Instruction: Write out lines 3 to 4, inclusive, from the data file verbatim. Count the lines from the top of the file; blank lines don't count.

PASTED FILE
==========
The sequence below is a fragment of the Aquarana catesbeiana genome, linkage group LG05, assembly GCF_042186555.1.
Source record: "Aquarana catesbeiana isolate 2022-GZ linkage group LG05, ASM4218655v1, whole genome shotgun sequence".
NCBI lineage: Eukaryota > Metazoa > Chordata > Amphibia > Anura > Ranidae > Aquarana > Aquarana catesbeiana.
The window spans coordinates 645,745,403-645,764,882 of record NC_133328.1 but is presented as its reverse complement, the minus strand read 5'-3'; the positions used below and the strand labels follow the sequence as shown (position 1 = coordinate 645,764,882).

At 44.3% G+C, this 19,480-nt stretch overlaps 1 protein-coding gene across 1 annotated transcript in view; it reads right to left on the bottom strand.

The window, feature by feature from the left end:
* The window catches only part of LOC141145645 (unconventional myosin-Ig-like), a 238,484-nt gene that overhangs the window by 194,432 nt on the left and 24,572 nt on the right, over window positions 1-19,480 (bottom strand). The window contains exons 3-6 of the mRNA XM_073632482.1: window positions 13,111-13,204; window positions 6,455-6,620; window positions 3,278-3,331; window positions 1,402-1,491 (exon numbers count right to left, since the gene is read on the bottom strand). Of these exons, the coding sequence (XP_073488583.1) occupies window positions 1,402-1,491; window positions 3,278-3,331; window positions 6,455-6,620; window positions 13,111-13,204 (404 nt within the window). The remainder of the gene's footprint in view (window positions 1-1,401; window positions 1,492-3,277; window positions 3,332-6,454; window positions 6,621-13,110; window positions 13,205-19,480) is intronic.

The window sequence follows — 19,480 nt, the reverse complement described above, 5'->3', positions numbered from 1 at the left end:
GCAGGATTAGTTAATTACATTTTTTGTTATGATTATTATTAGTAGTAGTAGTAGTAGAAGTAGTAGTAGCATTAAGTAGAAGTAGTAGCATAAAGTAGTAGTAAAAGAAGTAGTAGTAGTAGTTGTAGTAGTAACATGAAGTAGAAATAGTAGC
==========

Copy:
NCBI lineage: Eukaryota > Metazoa > Chordata > Amphibia > Anura > Ranidae > Aquarana > Aquarana catesbeiana.
The window spans coordinates 645,745,403-645,764,882 of record NC_133328.1 but is presented as its reverse complement, the minus strand read 5'-3'; the positions used below and the strand labels follow the sequence as shown (position 1 = coordinate 645,764,882).